SOBCon 2012 Preview: Emily Harris, Journalism Accelerator

This week we’re previewing SOBCon 2012: Chicago. The event runs May 4-6, and if you’ll be in Chicago, there’s still time to register. We contacted some of the presenters and asked them to share their insights about their individual industries. The answers were so interesting to review and reveal that Liz Strauss and Terry St. Marie have put together an amazing group for this year’s event.

Today’s Q&A is with Emily Harris, Journalism Accelerator‘s editorial director. Emily has gathered stories all over the world. She reported for NPR from Europe, Afghanistan, Iraq and Washington DC and shared in NPR’s 2005 Peabody award for coverage of Iraq. She grew up in Oregon, and returned in 2007 to help start Think Out Loud, an award-winning public affairs program on OPB, which she hosted for several years. My questions for Emily focus on the potential opportunities for journalists and how she’s made the most of her opportunities.

1. The future of journalism is much debated. What do you think will be required to be a successful journalist five years from now?

I think the core skills that have made journalists successful in the past will still be required five years from now. Those include curiosity, a premium value on facts, a willingness to actively dig until you have key information, a willingness to understand nuance, the presence to ask all sorts of questions and the ability to tell a compelling, true story. I think a number of other skills are now and will continue to be important, including the ability to think and tell stories in multiple media, and, particularly for the increasing number of independent journalists running their own websites, an understanding of and interest in the financial end of the news business.

2. Joining Journalism Accelerator represented a transition moment for you. What’s been the most exciting part of making that transition?

The most exciting part of joining the JA has been the opportunity to dig into all the experiments and innovation happening in journalism! When I was doing daily broadcasts or running around the world reporting, I hardly ever had time to try to keep up with new developments. Things are happening fast in journalism; it’s great to have a perch to watch and maybe even help it along.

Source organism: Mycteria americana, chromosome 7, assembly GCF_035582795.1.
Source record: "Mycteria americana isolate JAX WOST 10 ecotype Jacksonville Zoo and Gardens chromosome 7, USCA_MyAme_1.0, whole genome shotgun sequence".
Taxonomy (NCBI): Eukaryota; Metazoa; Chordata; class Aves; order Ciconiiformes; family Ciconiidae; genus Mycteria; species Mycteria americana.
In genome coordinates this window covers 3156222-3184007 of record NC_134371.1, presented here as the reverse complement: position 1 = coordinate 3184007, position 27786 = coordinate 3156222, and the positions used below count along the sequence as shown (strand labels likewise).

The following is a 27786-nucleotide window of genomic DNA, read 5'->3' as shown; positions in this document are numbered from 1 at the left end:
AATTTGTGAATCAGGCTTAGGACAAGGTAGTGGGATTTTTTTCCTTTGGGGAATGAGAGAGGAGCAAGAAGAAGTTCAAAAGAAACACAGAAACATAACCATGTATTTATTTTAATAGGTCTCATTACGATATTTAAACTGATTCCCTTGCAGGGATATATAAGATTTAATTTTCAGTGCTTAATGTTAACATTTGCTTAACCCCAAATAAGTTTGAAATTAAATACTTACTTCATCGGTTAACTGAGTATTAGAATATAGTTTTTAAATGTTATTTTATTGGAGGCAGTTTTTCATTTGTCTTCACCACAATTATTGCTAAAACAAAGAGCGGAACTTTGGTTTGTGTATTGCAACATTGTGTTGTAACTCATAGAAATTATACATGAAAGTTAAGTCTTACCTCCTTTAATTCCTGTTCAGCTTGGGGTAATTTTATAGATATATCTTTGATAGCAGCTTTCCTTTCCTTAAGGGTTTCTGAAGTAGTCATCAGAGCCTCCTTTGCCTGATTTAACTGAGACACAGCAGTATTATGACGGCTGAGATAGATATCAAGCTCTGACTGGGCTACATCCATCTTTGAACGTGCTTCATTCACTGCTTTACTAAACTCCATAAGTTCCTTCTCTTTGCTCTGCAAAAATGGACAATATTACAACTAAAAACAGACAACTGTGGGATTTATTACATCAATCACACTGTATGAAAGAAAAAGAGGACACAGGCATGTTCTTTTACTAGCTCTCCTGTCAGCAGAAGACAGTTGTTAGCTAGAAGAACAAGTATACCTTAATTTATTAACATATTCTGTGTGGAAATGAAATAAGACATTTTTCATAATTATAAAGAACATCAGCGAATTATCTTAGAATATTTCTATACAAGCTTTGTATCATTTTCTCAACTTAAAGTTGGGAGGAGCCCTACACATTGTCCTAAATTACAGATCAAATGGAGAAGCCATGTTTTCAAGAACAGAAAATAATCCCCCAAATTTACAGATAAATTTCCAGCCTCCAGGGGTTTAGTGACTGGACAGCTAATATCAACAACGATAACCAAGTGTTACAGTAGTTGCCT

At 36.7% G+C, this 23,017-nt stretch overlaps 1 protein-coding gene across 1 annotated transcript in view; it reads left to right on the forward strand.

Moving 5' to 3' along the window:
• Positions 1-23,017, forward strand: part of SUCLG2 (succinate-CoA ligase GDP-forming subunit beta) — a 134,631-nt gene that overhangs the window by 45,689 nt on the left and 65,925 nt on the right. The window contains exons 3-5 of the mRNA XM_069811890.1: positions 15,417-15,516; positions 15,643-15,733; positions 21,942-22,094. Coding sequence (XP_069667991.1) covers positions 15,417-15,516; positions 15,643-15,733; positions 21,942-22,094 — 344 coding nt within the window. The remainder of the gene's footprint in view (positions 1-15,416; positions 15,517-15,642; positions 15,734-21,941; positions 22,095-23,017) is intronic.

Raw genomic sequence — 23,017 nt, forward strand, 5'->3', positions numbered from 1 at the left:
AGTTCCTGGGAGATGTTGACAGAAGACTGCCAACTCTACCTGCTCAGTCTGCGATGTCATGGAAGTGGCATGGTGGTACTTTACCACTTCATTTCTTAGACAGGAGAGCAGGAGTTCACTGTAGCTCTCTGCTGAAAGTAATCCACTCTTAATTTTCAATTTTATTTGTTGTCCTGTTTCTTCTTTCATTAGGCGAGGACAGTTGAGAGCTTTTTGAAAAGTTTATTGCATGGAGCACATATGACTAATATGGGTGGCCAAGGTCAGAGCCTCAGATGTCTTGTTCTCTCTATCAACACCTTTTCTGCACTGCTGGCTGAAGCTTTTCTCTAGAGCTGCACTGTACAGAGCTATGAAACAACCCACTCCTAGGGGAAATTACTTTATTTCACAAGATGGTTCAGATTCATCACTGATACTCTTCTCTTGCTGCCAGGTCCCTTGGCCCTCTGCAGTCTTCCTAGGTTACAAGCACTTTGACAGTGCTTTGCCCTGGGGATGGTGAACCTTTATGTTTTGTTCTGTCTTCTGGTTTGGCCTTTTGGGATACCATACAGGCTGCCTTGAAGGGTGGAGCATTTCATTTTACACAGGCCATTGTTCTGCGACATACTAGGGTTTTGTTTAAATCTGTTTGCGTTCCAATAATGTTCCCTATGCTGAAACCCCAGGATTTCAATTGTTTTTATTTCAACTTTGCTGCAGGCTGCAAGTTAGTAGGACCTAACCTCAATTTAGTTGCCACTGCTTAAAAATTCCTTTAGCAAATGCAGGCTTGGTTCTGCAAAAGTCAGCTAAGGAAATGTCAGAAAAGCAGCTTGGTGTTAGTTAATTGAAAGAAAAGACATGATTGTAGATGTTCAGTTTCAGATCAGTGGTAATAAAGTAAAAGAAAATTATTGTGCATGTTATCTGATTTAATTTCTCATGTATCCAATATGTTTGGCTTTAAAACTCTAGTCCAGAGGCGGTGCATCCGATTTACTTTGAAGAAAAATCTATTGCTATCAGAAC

3. With so many opportunities to collaborate, how do you recommend people assess those opportunities to increase their chances at success?

What a timely question! We are just running a forum on the JA right now about collaboration in journalism! Check it out. The piece of advice I’ve heard most often about collaborations is to take the time to talk about every detail with your partners. Different reporters, different news organizations have different styles, expectations, and ways they manage information. High trust will help collaborations.
A special thank you to Emily for taking the time to share her thoughts. We look forward to hearing her interview with Sammy Haroon during the Friday session.

About Britt Raybould

Britt Raybould has a passion for telling stories and she specializes in helping companies figure out how to tell their own stories. Through her firm, Write Bold, she shows companies how storytelling can define them, both to their customers and within their industry. When she remembers to, Britt blogs on her personal sites at bold-words.com and brittraybould.com. You can find Britt on Twitter @britter.

Twitter: britter